Streaming Screams: “Pay the Ghost”
While I appreciate the affectionate joy that greets the release of a new Nicolas Cage movie seemingly every six months, I tend to observe it from a casual distance. You see, I haven’t watched a Nicolas Cage movie since 2007. That means I’ve missed roughly 137 movies. That means I’ve missed his implausible hair in action in Bangkok Dangerous. I’ve missed seeing him piss fire in Ghost Rider. I’ve missed whatever the hell he was doing in Drive Angry.
I gave up on Nicolas Cage after watching the remake of The Wicker Man, a movie that nearly sent me into rage seizures. It offended me on every possible level, as a movie fan, as a woman, and as a human being. Now, I know most of the blame can be laid squarely at the feet of writer/director/deplorable individual Neil LaBute, but Nicolas Cage was tainted for me as well just by appearing in it (I also no longer watch Leelee Sobieski movies, but that’s proven less challenging). You might say that I threw out the baby with the pretentious, misogynistic bathwater.
Nevertheless, I am nothing if not merciful, and when I saw that 2015’s Pay the Ghost was available on Netflix, it seemed like the right time to reintroduce myself to the inimitable delights of Mr. Cage. Sadly, like most of his recent movies, there’s not even any “so bad it’s good” enjoyment to be found. If anything, it’s aggressively mediocre, absolutely determined to in no way differentiate itself from the dozens of other paranormal child in peril movies released over the past decade.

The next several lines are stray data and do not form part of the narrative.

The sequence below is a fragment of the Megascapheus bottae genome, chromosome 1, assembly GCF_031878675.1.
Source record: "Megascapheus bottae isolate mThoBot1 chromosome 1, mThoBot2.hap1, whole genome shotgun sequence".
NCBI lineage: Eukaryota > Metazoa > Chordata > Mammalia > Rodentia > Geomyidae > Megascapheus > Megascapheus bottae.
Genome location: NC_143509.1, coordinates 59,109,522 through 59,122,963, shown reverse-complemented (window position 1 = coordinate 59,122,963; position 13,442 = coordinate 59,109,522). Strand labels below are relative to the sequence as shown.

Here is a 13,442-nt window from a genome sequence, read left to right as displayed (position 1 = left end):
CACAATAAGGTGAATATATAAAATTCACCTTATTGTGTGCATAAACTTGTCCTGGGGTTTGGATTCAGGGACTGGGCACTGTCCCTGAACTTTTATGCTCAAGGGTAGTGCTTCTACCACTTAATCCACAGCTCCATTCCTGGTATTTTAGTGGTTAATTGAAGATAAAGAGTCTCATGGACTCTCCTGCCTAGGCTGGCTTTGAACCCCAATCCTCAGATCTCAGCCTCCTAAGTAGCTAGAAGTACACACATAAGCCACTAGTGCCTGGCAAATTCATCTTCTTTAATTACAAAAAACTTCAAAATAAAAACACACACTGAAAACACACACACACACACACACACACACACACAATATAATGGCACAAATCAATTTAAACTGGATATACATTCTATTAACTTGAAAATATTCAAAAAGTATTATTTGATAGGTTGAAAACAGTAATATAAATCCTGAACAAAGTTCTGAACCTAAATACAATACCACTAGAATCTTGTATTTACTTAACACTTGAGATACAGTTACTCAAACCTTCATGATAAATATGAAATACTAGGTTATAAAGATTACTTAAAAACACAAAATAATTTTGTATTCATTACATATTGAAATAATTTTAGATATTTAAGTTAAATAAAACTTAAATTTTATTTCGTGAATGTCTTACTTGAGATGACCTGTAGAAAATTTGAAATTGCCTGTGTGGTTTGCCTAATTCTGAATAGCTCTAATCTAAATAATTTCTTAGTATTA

Cage plays Mike Lawford, a workaholic college professor who lives with a sweetly understanding wife (Sarah Wayne Callies) and an adoring young son in a version of New York City that looks suspiciously like Toronto. On Halloween, his son, Charlie, disappears while at a carnival, just after uttering a mysterious phrase (and having visions of vultures and malevolent cloaked figures). Almost exactly a year later, his marriage having fallen apart over the stress of losing a child, Mike finds himself haunted by visions of Charlie, as well as other spectral evidence that not only is Charlie reaching out to him from some sort of “beyond” for help, but so might be other children who disappeared the same night.
Despite starting out with a couple effective moments (the Halloween carnival scene is nicely eerie), Pay the Ghost quickly devolves into the usual tiresome supernatural claptrap, involving vengeful ghosts, creepy pale kids, and a half-assed occult twist that involves someone using the phrases “legend has it” and “on this very night.” It’s not so much a screenplay as it is a checklist that’s filled out with almost machine-like precision: spooky child’s drawing? Check. Well-meaning friend who pays dearly for their meddling? Check. Scene involving a psychic? Check. Parent having to enter another dimension to retrieve their child? Check, check, and check. It becomes such a predictable slog that you find yourself wishing that Charlie had been taken by a C.H.U.D. instead. Most horror movies would be improved by the addition of a C.H.U.D., Pay the Ghost especially would.
What is perhaps most disappointing is Nicolas Cage’s performance. He’s just not the human ham sandwich I had come to expect him to be, and it would have made the movie much more entertaining. Not better, mind you, but more entertaining. Alas, he knows the script is derivative junk at least as much as the audience does, and it shows. Like the movie itself, he starts out okay, but quickly loses his steam. He too has a checklist to fill out, with one line: “Wait for the check to clear.”
Pay the Ghost is currently available on Netflix